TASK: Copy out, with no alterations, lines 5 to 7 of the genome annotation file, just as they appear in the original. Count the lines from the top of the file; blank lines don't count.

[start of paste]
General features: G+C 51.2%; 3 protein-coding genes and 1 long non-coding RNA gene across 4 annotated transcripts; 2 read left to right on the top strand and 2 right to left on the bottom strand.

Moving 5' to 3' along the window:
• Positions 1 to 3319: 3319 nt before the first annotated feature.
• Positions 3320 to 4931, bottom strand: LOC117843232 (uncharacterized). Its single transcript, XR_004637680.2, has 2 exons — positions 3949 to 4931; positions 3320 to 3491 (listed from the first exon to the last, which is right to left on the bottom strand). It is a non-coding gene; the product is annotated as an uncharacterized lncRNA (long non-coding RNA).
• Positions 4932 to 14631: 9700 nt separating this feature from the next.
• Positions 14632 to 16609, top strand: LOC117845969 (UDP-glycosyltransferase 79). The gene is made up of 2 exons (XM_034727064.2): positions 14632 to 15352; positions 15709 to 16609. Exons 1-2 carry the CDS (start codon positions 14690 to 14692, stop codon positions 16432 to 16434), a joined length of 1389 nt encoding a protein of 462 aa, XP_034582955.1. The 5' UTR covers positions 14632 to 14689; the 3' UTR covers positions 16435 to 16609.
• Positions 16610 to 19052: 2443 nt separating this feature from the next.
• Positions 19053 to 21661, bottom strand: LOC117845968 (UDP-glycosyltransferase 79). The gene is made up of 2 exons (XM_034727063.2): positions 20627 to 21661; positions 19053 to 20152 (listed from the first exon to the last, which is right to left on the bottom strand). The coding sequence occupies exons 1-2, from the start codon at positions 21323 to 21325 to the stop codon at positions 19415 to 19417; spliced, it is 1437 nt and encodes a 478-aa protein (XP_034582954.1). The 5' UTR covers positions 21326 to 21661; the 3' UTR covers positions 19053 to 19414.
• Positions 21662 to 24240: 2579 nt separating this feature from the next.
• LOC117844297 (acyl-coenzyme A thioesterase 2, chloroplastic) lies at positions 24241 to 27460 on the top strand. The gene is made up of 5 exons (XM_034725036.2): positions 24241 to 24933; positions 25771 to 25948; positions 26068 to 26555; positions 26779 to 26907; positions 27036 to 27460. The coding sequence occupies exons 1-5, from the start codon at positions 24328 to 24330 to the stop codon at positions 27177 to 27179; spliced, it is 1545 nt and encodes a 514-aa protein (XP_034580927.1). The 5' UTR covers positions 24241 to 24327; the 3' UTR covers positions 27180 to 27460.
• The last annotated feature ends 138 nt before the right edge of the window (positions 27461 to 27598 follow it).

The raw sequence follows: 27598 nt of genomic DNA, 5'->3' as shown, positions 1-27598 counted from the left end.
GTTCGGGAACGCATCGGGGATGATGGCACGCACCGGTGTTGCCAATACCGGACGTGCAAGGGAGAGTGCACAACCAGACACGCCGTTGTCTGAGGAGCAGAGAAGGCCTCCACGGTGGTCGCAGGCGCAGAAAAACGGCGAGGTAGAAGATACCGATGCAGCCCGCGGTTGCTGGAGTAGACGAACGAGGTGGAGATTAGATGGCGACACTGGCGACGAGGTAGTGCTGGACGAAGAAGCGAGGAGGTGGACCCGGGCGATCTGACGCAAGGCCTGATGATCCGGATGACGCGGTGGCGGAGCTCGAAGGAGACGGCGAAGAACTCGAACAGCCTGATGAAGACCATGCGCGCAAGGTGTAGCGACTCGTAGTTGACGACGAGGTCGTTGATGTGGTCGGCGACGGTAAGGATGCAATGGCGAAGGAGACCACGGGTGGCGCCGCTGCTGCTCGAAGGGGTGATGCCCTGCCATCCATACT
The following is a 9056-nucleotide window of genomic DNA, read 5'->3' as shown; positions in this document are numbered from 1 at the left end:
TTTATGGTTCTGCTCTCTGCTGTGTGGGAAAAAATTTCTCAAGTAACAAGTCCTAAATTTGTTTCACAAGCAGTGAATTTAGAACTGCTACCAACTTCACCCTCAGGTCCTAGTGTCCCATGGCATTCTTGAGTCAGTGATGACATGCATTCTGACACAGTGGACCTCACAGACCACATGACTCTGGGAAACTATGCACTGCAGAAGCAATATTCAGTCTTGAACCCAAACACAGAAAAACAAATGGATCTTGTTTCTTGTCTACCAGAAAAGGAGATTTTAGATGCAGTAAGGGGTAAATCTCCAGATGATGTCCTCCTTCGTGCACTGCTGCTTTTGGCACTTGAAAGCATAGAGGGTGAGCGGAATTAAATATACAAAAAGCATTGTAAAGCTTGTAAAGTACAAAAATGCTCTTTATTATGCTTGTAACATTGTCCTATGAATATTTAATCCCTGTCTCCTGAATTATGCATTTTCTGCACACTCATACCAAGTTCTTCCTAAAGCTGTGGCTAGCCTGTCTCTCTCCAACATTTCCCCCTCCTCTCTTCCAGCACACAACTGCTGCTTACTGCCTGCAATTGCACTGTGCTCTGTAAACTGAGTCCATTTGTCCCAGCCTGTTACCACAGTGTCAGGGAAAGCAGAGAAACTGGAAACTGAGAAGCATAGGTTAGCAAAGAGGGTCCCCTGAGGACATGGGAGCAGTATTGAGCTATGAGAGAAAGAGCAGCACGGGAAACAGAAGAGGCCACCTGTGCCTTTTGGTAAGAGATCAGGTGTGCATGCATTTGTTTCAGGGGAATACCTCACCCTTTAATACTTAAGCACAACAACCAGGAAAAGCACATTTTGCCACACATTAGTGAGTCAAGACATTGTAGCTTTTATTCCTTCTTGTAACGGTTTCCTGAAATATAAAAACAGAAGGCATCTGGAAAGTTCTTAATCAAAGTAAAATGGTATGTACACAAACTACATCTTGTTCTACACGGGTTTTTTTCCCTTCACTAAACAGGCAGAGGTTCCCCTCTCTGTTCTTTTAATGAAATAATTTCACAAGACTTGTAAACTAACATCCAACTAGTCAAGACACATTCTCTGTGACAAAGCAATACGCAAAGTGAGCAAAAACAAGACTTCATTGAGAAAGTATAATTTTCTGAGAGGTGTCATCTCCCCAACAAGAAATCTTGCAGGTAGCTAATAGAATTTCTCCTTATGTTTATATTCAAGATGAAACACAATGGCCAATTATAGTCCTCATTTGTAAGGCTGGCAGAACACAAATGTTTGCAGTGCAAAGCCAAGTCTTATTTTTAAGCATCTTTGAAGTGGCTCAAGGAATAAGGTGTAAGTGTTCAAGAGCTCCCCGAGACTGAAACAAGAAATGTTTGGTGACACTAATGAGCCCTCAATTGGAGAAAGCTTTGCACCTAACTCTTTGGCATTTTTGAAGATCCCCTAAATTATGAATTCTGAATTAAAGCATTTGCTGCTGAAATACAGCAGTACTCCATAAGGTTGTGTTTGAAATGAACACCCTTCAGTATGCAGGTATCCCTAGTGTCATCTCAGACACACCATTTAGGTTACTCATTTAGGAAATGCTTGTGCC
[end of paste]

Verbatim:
• Positions 4932 to 14631: 9700 nt separating this feature from the next.
• Positions 14632 to 16609, top strand: LOC117845969 (UDP-glycosyltransferase 79). The gene is made up of 2 exons (XM_034727064.2): positions 14632 to 15352; positions 15709 to 16609. Exons 1-2 carry the CDS (start codon positions 14690 to 14692, stop codon positions 16432 to 16434), a joined length of 1389 nt encoding a protein of 462 aa, XP_034582955.1. The 5' UTR covers positions 14632 to 14689; the 3' UTR covers positions 16435 to 16609.
• Positions 16610 to 19052: 2443 nt separating this feature from the next.